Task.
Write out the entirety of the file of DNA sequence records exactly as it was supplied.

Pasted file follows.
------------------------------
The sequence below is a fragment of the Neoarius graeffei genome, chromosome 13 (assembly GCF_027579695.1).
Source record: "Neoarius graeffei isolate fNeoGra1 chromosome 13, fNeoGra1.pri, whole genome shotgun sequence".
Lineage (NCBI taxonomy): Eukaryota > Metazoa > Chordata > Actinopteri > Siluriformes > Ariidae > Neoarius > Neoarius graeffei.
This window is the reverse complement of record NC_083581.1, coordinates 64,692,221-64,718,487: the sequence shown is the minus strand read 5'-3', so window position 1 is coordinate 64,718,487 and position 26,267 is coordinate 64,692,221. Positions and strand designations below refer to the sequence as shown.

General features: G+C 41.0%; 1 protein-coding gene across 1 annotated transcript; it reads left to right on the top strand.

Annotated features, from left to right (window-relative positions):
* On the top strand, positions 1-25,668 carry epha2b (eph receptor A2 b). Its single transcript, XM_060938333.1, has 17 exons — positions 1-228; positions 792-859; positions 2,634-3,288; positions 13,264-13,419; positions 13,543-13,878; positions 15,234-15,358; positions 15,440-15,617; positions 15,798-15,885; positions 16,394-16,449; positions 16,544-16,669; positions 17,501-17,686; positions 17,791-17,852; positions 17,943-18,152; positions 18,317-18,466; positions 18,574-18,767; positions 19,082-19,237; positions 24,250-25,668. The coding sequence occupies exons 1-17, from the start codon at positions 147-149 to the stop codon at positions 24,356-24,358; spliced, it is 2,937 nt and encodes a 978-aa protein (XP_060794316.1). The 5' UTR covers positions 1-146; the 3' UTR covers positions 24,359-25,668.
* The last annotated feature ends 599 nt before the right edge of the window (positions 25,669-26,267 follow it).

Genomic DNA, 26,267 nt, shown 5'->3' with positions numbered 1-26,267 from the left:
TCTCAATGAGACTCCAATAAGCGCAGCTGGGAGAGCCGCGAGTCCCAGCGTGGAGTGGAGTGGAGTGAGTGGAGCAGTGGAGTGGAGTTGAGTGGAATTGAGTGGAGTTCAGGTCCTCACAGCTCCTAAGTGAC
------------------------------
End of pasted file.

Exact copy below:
The sequence below is a fragment of the Neoarius graeffei genome, chromosome 13 (assembly GCF_027579695.1).
Source record: "Neoarius graeffei isolate fNeoGra1 chromosome 13, fNeoGra1.pri, whole genome shotgun sequence".
Lineage (NCBI taxonomy): Eukaryota > Metazoa > Chordata > Actinopteri > Siluriformes > Ariidae > Neoarius > Neoarius graeffei.
This window is the reverse complement of record NC_083581.1, coordinates 64,692,221-64,718,487: the sequence shown is the minus strand read 5'-3', so window position 1 is coordinate 64,718,487 and position 26,267 is coordinate 64,692,221. Positions and strand designations below refer to the sequence as shown.

General features: G+C 41.0%; 1 protein-coding gene across 1 annotated transcript; it reads left to right on the top strand.

Annotated features, from left to right (window-relative positions):
* On the top strand, positions 1-25,668 carry epha2b (eph receptor A2 b). Its single transcript, XM_060938333.1, has 17 exons — positions 1-228; positions 792-859; positions 2,634-3,288; positions 13,264-13,419; positions 13,543-13,878; positions 15,234-15,358; positions 15,440-15,617; positions 15,798-15,885; positions 16,394-16,449; positions 16,544-16,669; positions 17,501-17,686; positions 17,791-17,852; positions 17,943-18,152; positions 18,317-18,466; positions 18,574-18,767; positions 19,082-19,237; positions 24,250-25,668. The coding sequence occupies exons 1-17, from the start codon at positions 147-149 to the stop codon at positions 24,356-24,358; spliced, it is 2,937 nt and encodes a 978-aa protein (XP_060794316.1). The 5' UTR covers positions 1-146; the 3' UTR covers positions 24,359-25,668.
* The last annotated feature ends 599 nt before the right edge of the window (positions 25,669-26,267 follow it).

Genomic DNA, 26,267 nt, shown 5'->3' with positions numbered 1-26,267 from the left:
TCTCAATGAGACTCCAATAAGCGCAGCTGGGAGAGCCGCGAGTCCCAGCGTGGAGTGGAGTGGAGTGAGTGGAGCAGTGGAGTGGAGTTGAGTGGAATTGAGTGGAGTTCAGGTCCTCACAGCTCCTAAGTGAC